A number of years ago we ran an article where a jury recommended that major changes be made in the way hospitals treat patients with disabilities after hearing how a 60-year-old Deaf man died as he tried to walk 50 miles home. Sadly the recommended changes do not seem to have been implemented, as you will see from the following newspaper article

A woman whose elderly sick brother had to walk home from Wexford General Hospital in the middle of the night said she is 'disgusted' at how he was treated. The Wexford man, who lives in Maudlintown, had been vomiting for weeks and his GP arranged for him to go into hospital.

An ambulance took him to the A&E department where he underwent examination and tests. Several hours later, at 2.30 am, hospital staff advised Patrick that he could return home, according to Nancy. 'He was told he would have to make his own way home. He went to the reception and asked them to ring a taxi but they pointed him to the public phone in the foyer,' she said. 'My brother is Deaf and he can't use the phone,' said Nancy.

Patrick left the hospital and walked to Nancy's house in Brendan Corish Gardens. She was shocked to see him standing at her door in the middle of the night as she had left her telephone number with A&E staff in case she needed to be contacted.

'They should have either brought him home in an ambulance or telephoned me,' she said. 'They gave him a sleeping tablet when he was there. He is Deaf. He could have staggered out onto the road or anything,' said Nancy. 'They gave him a sleeping tablet and sent him home walking. 'When he asked them to ring a taxi, they said you'll have to find your own way.'

Nancy said her brother has been vomiting for five weeks and is still ill. She decided to highlight the incident after reading recent local newspaper reports about the crisis in the ambulance service. 'I read about those men dying while waiting for an ambulance to arrive,' she said. 'My brother could have been one of those men.' To see the article go to:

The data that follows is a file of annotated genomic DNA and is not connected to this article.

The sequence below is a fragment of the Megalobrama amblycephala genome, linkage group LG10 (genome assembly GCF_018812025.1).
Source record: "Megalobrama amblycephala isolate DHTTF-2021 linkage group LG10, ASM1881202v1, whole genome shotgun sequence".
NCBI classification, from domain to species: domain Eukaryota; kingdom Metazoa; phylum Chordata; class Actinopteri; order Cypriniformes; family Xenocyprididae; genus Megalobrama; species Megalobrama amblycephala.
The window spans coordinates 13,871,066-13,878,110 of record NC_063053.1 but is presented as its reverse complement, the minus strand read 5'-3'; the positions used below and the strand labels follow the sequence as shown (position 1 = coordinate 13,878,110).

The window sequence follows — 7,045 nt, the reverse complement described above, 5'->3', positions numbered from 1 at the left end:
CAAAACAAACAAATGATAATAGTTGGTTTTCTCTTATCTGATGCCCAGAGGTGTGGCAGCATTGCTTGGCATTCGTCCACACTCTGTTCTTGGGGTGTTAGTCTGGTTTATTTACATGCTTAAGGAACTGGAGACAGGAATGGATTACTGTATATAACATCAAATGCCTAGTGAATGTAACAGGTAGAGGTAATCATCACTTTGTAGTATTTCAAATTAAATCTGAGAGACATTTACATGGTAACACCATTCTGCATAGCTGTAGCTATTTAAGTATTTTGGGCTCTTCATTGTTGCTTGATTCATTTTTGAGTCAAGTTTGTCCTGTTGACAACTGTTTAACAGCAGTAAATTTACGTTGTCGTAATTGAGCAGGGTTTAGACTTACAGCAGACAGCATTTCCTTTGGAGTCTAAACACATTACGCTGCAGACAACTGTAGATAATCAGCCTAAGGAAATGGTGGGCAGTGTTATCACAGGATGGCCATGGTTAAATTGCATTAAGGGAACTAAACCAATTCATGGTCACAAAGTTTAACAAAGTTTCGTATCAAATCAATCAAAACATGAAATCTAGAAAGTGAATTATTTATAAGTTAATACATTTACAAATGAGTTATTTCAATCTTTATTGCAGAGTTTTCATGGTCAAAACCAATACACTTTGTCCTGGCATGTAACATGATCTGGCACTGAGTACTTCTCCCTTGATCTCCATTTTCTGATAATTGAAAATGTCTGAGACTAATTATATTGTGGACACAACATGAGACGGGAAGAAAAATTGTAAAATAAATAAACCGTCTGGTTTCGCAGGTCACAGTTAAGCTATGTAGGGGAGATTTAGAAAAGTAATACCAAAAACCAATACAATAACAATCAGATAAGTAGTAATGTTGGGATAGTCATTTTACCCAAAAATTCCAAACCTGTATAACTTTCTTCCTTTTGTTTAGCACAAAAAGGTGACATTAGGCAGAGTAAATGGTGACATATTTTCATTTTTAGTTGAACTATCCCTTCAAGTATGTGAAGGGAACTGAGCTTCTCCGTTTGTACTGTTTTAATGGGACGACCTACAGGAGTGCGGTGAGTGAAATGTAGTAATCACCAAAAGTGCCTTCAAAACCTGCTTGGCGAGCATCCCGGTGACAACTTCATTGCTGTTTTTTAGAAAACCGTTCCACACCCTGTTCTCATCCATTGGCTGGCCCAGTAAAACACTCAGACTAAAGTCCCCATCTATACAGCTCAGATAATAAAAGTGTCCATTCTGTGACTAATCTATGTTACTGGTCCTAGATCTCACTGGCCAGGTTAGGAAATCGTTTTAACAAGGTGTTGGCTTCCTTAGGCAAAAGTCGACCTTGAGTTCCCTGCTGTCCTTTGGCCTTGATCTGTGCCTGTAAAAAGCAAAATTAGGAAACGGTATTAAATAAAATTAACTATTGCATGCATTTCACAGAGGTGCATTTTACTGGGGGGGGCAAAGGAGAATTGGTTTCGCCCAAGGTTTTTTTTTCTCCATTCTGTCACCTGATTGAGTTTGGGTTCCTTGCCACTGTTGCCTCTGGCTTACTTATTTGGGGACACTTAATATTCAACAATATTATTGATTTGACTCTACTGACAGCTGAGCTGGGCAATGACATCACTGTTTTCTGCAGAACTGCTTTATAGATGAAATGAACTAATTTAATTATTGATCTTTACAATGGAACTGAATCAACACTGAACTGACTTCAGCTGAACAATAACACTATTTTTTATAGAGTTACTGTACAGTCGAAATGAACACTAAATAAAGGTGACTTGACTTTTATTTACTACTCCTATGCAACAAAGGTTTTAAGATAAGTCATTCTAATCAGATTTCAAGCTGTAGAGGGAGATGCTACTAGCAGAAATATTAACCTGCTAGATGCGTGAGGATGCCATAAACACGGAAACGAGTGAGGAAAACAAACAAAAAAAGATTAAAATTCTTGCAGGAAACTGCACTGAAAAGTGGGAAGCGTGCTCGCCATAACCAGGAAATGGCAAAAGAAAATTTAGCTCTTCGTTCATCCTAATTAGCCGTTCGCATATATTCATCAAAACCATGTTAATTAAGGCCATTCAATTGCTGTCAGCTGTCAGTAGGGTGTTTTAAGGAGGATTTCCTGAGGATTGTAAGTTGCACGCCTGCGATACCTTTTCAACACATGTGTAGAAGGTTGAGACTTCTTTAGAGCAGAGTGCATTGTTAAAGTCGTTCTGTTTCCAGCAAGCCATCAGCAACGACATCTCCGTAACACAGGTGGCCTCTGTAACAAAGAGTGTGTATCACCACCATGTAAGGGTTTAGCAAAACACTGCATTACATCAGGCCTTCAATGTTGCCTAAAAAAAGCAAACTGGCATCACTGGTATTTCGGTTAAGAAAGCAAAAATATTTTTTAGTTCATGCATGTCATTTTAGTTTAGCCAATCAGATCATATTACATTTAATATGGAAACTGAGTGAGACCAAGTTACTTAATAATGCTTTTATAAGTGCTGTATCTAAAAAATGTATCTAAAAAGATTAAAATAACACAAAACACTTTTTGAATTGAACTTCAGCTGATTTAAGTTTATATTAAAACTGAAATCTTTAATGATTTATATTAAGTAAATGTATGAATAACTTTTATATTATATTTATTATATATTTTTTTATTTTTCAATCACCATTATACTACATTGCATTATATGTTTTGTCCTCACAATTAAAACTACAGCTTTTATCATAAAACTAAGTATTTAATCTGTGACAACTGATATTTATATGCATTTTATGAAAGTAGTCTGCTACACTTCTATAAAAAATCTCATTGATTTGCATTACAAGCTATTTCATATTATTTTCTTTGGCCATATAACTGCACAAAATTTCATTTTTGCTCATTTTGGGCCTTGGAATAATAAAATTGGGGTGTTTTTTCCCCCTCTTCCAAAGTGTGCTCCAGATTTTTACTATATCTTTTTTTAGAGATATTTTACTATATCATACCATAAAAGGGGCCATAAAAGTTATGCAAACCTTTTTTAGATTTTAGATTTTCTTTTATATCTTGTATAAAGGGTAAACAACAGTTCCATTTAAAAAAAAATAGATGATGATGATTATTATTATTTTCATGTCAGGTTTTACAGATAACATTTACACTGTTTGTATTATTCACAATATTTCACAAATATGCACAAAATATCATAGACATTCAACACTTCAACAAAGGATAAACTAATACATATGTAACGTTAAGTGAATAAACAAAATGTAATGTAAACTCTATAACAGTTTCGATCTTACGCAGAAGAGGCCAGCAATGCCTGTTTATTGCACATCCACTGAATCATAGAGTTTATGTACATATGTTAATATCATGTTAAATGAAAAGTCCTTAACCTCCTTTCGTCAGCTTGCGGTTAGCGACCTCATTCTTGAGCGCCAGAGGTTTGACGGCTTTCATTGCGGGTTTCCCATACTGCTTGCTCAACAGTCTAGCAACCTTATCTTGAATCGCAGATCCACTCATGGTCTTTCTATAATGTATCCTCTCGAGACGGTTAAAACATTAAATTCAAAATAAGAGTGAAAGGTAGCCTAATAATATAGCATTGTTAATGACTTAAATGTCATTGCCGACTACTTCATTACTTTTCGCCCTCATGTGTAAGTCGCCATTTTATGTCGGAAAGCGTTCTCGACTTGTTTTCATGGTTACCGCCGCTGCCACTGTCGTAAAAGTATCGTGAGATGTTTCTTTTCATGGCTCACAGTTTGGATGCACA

Deaf trip to Lourdes 2014.
The National Chaplaincy has planed a trip to Lourdes for Deaf People (NCDP) in conjunction with The Dublin Diocesan Pilgrimage, from 7th to 12th September 2014.

Those travelling will be staying at the Hotel Solitude for five nights all-inclusive at a cost of €707. Bookings can be made by contacting Fr Gerald Tyrrell on 087 2860704 or Annie Egan, in Admin, on 086 3209794. Deposits of 300 euro will have to be paid by end of May. Full payment will be needed by end of June 2014.

Please ensure your passport is up-to-date. For those who would like to have their own room, there is an extra charge of €150 for the week, bringing the total cost to €857.
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5 May 2014 (VOL 10 WEEK 18)

CODA UK & Ireland conference.
We would like to thank Willie White from our service for representing us at the recent Children of Deaf Adults (CODA) UK & Ireland conference in London last weekend.

The aim of CODA UK & Ireland is to achieve a greater awareness of CODAs, to promote positive attitudes and inclusion, whilst developing opportunities for individuals to celebrate their heritage of this unique group. Over the years, the term CODA has come to symbolise hearing children of Deaf adults over 18 years old. The term KODA is now used for hearing kids of Deaf adults under 18 years of age.

At the conference, our own Catherine White from Co. Kerry presented a paper on the history & background to CODA and how the concept of providing supports to hearing children of Deaf adults came about?